Taking on the timeliest business issues of today, Kellogg’s case studies are must-read materials in classrooms worldwide
8/10/2012 - The best business lessons are learned by example. And Kellogg professors have plenty to share — not only with their own students at Kellogg, but also with students at institutions worldwide.
Each year, Kellogg faculty produce a wide variety of case studies highlighting timely and provocative business issues. More than 134,000 copies of these studies were purchased last year by academics and corporate trainers via Kellogg Case Publishing
, which offers 650 case products written by 80 Kellogg professors.
“Our mission is to improve the in-class experience for both faculty and students and to enhance the Kellogg brand,” says editorial coordinator Katharine Kruse. “Every year, we’ve seen growth in both case writing by our faculty and adoption of our cases across the globe.”
From Google’s negotiating strategy to Toyota’s crisis management, here is a sample of some of the 35 to 40 intriguing new cases Kellogg Case Publishing is introducing this year.
Unintended Acceleration: Toyota’s Recall Crisis
by David Austen-Smith and Daniel Diermeier
By the time Toyota Motor Company President Akio Toyoda apologized after multiple deaths and injuries were attributed to accidents resulting from the unintended and uncontrolled acceleration of its cars, Toyota’s stock price had suffered a $35 billion loss of market value in just over a month.
Starbucks: A Story of Growth
by Craig Garthwaite, Meghan Busse and Jennifer Brown
Over the course of four decades, Starbucks grew from a single Seattle location to a multibillion-dollar enterprise with 17,000 retail stores in 50 countries. But part of that aggressive growth strategy weakened assets and activities central to its competitive advantage, making it vulnerable to competitive threats.
Positioning the Tata Nano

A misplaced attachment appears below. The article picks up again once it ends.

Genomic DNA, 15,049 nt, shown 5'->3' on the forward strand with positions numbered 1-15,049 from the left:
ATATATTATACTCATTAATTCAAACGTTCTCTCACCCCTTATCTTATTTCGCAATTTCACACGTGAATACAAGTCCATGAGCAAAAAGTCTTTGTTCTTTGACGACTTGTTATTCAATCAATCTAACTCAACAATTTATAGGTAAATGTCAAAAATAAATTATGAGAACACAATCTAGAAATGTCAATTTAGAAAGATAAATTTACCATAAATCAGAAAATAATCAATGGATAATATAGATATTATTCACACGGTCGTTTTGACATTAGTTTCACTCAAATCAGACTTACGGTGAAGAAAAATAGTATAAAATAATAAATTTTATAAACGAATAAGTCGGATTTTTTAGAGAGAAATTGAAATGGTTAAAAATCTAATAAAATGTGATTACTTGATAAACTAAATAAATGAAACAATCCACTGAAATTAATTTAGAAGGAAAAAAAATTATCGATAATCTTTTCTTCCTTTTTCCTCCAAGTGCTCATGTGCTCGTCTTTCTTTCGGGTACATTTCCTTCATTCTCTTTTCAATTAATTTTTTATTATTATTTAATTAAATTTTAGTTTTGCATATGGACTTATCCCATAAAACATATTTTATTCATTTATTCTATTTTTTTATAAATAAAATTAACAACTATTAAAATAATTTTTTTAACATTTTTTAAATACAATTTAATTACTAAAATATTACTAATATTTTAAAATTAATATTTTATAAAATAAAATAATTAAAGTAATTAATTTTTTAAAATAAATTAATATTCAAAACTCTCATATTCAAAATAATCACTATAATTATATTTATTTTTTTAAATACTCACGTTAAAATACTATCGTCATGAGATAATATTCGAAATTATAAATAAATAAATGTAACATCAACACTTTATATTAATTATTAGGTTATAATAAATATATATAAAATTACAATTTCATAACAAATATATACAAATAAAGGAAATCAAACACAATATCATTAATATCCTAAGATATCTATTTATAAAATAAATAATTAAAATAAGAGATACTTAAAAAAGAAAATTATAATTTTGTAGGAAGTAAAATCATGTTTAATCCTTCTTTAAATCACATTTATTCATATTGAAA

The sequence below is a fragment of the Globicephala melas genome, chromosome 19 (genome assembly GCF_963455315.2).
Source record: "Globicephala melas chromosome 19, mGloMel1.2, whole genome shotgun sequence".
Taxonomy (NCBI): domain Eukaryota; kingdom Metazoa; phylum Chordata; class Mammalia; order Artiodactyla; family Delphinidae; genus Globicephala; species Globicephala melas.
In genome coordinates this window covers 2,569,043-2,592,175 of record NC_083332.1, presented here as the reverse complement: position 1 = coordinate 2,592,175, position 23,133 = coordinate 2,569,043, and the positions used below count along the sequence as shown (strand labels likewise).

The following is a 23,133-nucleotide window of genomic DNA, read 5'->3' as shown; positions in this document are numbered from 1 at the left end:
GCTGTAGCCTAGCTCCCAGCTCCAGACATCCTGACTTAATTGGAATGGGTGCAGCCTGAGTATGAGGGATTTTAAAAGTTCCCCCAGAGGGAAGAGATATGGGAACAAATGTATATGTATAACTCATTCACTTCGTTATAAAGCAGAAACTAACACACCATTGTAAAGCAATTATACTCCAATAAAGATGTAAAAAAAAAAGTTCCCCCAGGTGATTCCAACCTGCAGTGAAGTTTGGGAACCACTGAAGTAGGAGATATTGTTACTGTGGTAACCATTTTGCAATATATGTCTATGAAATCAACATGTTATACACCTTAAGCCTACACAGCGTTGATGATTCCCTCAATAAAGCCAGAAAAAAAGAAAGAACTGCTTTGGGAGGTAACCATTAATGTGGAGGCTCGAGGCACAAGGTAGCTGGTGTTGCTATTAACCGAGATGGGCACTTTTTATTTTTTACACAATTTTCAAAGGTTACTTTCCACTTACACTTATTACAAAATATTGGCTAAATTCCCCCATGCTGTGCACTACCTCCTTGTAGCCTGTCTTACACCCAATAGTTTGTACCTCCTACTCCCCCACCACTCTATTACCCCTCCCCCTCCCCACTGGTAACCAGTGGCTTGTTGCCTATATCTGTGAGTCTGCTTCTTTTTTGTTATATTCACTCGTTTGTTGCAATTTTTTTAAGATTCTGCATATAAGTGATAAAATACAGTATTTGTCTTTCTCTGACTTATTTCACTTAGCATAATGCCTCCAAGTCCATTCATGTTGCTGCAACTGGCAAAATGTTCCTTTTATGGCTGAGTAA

by Alice Tybout
Ratan Tata’s inspiration for developing the world’s smallest and most fuel-efficient car was the common sight of an Indian family of four traveling the streets precariously perched atop a motorbike. He embraced the challenge of building, positioning and selling a low-cost “people’s car” for India’s rapidly growing middle class.
A New Approach to China: Google and Censorship in the Chinese Market
by Jeanne Brett
In March 2010, Google reevaluated its position on self-censorship in preparation for negotiating the renewal of the Google.cn license with the Chinese government. But founders were divided on what the company’s strategy should be, demonstrating the complexity of negotiating on both sides of the table.
Old Spice: Revitalizing Glacial Falls
by Derek Rucker
In late 2007, Procter & Gamble assistant brand manager Mauricio O’Connell ’08 was tasked with evaluating how to revitalize sales for Glacial Falls, the worst-performing scent not only in Old Spice’s portfolio but also in the entire category.
Polio Eradication — Within Our Reach?
by David Besanko
The Global Polio Eradication Initiative’s target date has been pushed back three times. Some experts believe polio eradication is unachievable, and argue that efforts should focus on controlling the disease. Is eradication the appropriate global public health objective?